His father is another case, however, proud and exultant. He steps up behind Luke and puts a hand on his shoulder, and Luke can feel the circuitry where living flesh once was. It is another thing that they have in common, and Luke almost automatically raises his own mechanical hand to cover his father's.
"Well done, my son," Vader tells him.
Luke does not answer him. He stares at the body still, and feels nothing.
"How could you?"
It is Leia, her eyes fire and rain, spilling tears even as she glares at him.
"How could I what?" Luke asks her, and wonders that she is not more grateful. "I killed the Emperor. Would you prefer that he still be alive?"
Leia shakes her head, and spits at him, "Not that! You joined Vader! How could you do that? The Luke I knew—"
He cuts her off. "The Luke you knew found out something about himself that altered his perspective," Luke says. "He was irrevocably changed."
"That's rather obvious," Han says sardonically from behind Leia, freed from the carbonite after Luke caught up to Boba Fett on Tatooine. Boba Fett, that bounty hunter who hurt his friends so, did not survive the encounter. "It's the last thing I would have expected from the kid I knew. Didn't you tell us that he killed your father?"
Oh yes, Luke remembers, he did believe that once. Darth Vader betrayed and murdered your father, Ben Kenobi told him, a story that he had unthinkingly repeated to his friends without any notion of how much a lie it was.
"I know better now," Luke answers, and he does. There are so many things that he knows better now. He had been such a naïve boy. "My father is alive."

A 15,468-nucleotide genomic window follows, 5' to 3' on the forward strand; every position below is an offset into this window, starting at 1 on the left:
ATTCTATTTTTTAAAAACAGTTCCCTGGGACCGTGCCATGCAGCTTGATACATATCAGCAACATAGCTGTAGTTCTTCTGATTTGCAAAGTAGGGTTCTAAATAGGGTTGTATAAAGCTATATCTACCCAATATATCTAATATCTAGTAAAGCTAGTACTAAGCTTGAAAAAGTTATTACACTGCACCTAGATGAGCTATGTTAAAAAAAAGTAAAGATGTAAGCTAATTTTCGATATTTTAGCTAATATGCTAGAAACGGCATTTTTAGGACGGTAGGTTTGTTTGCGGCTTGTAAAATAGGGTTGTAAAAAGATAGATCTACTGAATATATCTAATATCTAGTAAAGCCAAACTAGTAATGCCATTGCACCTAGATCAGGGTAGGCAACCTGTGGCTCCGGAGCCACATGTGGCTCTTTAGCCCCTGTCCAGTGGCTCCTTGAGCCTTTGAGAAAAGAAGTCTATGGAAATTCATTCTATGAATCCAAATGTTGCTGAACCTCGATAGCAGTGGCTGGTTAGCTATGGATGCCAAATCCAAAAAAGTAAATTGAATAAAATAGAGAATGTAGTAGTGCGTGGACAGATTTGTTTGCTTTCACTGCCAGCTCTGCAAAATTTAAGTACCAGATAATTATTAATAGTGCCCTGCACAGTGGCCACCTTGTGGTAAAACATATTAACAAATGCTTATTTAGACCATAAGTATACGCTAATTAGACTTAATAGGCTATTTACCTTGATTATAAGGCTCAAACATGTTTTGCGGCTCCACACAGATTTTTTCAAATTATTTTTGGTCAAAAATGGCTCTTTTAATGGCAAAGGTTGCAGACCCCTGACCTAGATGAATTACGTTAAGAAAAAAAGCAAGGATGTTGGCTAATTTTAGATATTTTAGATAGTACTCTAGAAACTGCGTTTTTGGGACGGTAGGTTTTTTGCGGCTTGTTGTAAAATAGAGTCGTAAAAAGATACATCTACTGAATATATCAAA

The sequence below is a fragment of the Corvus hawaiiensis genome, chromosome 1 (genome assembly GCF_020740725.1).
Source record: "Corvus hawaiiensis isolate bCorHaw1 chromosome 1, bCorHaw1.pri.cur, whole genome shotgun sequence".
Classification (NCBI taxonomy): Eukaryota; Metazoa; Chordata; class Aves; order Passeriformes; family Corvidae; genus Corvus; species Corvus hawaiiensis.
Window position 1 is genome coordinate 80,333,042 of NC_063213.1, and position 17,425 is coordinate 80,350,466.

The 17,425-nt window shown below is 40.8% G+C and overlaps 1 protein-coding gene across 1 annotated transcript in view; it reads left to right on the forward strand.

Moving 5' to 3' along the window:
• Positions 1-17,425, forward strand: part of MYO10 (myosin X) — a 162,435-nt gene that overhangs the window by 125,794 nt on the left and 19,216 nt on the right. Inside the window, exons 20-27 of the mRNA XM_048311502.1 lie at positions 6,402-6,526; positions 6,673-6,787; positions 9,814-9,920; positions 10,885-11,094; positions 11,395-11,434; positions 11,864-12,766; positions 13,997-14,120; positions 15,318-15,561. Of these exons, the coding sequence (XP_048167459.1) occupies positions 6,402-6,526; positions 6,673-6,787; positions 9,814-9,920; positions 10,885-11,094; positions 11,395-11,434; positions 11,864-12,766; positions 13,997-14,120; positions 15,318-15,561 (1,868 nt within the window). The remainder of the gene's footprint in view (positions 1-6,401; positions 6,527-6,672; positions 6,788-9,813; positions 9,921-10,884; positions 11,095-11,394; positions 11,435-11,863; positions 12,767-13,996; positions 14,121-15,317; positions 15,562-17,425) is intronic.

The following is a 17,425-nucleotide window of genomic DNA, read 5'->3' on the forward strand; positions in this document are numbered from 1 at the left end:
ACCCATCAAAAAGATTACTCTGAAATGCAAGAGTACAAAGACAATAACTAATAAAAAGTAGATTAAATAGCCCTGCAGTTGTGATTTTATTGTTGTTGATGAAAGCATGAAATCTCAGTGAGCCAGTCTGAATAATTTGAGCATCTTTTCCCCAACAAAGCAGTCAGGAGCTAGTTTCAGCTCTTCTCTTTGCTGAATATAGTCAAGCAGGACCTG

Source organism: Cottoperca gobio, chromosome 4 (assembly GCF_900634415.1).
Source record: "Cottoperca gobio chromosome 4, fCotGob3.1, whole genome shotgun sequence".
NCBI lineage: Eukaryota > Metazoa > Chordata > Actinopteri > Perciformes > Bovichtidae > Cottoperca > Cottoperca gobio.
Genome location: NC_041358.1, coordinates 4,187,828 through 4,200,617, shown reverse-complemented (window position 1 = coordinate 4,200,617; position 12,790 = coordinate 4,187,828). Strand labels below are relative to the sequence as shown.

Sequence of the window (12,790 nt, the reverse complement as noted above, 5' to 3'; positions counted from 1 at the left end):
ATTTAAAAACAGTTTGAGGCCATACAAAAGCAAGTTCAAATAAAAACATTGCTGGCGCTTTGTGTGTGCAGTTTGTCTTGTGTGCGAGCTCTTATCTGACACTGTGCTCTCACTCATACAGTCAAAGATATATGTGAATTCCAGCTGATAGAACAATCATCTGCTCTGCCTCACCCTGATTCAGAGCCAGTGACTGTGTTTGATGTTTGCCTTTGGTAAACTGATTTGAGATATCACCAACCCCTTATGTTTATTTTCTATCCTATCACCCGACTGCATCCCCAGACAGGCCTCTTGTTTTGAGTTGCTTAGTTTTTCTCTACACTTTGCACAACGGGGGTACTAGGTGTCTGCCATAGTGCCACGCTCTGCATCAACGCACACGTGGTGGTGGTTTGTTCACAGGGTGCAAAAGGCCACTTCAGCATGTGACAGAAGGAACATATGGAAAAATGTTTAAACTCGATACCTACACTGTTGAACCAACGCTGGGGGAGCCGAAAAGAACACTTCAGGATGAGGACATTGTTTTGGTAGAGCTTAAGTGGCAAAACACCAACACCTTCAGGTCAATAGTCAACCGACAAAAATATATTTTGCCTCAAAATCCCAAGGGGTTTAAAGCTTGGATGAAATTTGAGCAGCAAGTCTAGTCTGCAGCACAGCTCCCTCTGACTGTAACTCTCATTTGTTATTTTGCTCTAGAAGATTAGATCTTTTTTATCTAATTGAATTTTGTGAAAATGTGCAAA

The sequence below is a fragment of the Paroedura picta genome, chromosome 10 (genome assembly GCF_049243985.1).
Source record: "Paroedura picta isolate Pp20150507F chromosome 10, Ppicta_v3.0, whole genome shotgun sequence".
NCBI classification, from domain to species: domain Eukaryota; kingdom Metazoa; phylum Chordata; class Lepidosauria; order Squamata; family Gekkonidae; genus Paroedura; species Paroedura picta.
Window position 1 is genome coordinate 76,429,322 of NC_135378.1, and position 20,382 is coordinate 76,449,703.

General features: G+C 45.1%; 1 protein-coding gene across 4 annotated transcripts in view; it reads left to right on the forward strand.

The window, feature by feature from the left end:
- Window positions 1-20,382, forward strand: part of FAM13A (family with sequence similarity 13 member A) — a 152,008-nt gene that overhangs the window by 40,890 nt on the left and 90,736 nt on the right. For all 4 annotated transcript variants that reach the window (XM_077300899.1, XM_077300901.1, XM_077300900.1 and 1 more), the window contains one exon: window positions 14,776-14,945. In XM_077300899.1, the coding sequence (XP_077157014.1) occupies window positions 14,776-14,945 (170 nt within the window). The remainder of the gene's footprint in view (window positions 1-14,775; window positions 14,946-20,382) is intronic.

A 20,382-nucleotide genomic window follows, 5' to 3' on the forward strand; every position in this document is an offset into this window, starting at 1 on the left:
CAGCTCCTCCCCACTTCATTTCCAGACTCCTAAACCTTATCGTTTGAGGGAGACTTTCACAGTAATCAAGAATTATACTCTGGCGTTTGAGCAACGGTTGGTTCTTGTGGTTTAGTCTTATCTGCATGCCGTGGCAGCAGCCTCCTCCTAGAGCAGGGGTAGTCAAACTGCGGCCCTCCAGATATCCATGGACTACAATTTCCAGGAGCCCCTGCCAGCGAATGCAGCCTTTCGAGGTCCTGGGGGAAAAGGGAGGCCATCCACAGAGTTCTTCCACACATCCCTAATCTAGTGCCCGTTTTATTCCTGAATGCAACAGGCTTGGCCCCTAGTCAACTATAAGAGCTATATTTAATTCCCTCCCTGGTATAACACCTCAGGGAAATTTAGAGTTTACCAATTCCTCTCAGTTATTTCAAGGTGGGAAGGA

"Does he approve of you?" Leia retorts, angry tears running down her cheeks. She is confused and despairing, and Luke does not know how to comfort her. All he is telling her is the truth, and while sometimes a lie offers more reassurance, in the end all it can do is hurt. Luke knows this all too well. "You said he was a Jedi Knight—is he happy that his son joined the Sith?"
"Yes, actually," Luke tells her, and his lips can't help but quirk up in amusement when she stares at him. "He's very happy. He'd been searching for me for years, and found me on Bespin."
"Bespin…?" Leia falters. Her memories of the planet are not as nice as his; she lost much and found nothing. Luke lost little, only a hand that was easily replaced, and found his father and high position in the galaxy.
"Darth Vader didn't kill my father," Luke says, to both of them, the two beings in the galaxy he counts his best friends. "Darth Vader is my father."
Both pairs of eyes widen, and both faces pale. Leia's mouth opens and closes again without anything coming out. Luke waits for them to say something, but they just glance at him, and turn away. There is a twinge of pain at this, that they will not support him, and so he waits a little longer, but they ignore him, and then he turns away as well.